In DepthGeophysics

Polar scientists to peer beneath largest ice shelf

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Science  05 Jun 2015:
Vol. 348, Issue 6239, pp. 1070-1071
DOI: 10.1126/science.348.6239.1070

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Summary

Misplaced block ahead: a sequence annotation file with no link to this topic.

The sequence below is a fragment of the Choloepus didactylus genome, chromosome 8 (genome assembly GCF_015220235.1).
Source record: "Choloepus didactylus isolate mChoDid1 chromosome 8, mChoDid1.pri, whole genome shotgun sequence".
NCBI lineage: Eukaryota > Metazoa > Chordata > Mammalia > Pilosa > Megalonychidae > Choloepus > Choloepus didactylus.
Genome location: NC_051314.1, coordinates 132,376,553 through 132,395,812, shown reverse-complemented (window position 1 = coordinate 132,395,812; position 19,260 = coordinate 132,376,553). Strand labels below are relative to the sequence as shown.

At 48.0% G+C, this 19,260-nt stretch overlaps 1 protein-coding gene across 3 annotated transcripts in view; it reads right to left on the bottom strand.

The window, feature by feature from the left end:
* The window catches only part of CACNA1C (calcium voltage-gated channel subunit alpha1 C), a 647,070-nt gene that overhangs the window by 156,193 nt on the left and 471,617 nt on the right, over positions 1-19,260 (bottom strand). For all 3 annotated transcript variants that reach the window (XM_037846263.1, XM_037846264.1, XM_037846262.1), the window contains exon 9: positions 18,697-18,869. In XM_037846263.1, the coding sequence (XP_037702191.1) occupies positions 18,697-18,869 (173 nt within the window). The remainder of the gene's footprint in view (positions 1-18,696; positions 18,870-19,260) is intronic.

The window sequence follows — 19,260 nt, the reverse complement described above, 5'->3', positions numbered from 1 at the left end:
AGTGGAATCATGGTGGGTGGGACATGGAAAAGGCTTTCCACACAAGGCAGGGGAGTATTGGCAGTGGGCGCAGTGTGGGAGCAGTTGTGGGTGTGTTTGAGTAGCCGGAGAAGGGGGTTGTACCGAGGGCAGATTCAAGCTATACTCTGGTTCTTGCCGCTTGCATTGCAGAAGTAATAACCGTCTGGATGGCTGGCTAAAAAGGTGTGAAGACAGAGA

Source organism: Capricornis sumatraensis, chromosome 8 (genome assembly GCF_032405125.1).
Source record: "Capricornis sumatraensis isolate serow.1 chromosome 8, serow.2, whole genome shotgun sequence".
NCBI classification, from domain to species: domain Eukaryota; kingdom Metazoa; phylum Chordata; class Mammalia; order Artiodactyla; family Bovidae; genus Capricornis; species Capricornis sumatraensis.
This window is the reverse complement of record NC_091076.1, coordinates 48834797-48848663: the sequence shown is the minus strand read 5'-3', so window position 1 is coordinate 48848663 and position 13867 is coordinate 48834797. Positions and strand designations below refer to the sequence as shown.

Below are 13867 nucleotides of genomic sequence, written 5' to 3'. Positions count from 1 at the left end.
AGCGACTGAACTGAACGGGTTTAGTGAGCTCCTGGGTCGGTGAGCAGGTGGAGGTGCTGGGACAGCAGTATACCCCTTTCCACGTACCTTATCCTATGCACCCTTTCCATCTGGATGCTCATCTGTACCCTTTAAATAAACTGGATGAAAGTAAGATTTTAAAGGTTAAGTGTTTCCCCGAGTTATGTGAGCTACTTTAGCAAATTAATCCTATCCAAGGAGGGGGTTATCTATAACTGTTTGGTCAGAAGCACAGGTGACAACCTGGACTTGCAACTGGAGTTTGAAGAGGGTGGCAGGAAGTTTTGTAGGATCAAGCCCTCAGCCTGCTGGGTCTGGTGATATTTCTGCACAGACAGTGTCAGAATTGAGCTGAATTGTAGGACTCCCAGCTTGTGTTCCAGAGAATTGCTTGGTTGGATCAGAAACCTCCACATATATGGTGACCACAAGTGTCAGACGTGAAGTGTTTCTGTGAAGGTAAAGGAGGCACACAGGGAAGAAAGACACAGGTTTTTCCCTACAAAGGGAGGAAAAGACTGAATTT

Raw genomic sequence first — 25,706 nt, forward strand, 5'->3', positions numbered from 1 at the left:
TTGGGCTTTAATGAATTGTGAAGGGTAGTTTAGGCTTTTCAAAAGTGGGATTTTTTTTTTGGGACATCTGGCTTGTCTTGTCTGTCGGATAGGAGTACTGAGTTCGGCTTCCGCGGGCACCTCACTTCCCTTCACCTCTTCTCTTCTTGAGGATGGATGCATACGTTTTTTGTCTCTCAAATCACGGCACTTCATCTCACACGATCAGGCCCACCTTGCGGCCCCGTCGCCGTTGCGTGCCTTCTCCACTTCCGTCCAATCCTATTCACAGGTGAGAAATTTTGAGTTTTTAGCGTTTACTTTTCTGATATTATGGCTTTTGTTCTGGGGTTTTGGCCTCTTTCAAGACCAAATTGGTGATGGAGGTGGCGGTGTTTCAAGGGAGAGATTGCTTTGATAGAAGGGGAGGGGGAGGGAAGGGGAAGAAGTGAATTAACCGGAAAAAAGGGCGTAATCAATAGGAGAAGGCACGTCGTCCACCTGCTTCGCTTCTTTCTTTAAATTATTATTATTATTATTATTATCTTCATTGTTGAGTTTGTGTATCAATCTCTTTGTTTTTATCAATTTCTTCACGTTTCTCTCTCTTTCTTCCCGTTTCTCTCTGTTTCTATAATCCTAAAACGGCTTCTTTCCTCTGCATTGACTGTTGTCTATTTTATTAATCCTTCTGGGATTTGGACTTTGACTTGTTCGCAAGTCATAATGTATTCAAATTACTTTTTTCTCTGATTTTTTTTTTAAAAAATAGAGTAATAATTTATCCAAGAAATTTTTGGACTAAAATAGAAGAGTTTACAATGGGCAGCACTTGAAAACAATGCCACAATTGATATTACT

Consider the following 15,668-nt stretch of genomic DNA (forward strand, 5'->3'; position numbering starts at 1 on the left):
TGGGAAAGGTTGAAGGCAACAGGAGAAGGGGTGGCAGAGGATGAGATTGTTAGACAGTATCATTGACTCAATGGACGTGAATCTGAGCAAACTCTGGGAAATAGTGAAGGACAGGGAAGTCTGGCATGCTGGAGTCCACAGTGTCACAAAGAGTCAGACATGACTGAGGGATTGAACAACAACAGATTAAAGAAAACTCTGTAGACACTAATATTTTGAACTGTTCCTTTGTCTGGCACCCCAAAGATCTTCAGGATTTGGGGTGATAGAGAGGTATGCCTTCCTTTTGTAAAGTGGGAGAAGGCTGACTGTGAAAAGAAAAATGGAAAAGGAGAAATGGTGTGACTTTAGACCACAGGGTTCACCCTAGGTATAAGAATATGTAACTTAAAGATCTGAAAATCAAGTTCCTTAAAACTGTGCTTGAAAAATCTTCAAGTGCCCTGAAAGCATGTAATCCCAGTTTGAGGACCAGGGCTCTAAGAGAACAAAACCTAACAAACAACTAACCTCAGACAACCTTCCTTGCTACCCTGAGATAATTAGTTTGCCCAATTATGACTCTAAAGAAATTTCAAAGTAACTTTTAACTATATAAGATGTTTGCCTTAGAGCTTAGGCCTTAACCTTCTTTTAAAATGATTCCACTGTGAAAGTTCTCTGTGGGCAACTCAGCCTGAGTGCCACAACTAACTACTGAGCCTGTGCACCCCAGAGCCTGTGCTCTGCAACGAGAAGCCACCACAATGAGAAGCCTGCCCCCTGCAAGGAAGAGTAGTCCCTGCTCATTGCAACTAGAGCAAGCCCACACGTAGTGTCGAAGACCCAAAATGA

The Ross Ice Shelf, a thick, floating tongue of solid ice the size of Spain, is the biggest of the many such barriers that ring Antarctica and keep its ice sheets from sliding into the sea. Yet the shape of the sea floor beneath—a critical factor in how fast the shelf might melt—is virtually unknown. The ice keeps sonar-carrying ships out, and the water beneath it blocks radar. Now, geophysicists at Columbia University“s Lamont-Doherty Earth Observatory in Palisades, New York, plan to fill in the giant blank spot, using an ultrasensitive airborne gravity detector. The sensor detects tiny changes in gravity: the boosts caused by the extra mass of seafloor hills and the decreases from troughs. The team plans to crisscross the Ross shelf in 36 flights over two 3-week-long campaigns, one in November and a second in 2016. They hope to map features as small as 50 meters tall—dramatically better than the present map, which scientists pieced together in the 1970s by setting off small explosions on the ice every 50 kilometers and recording the echoes.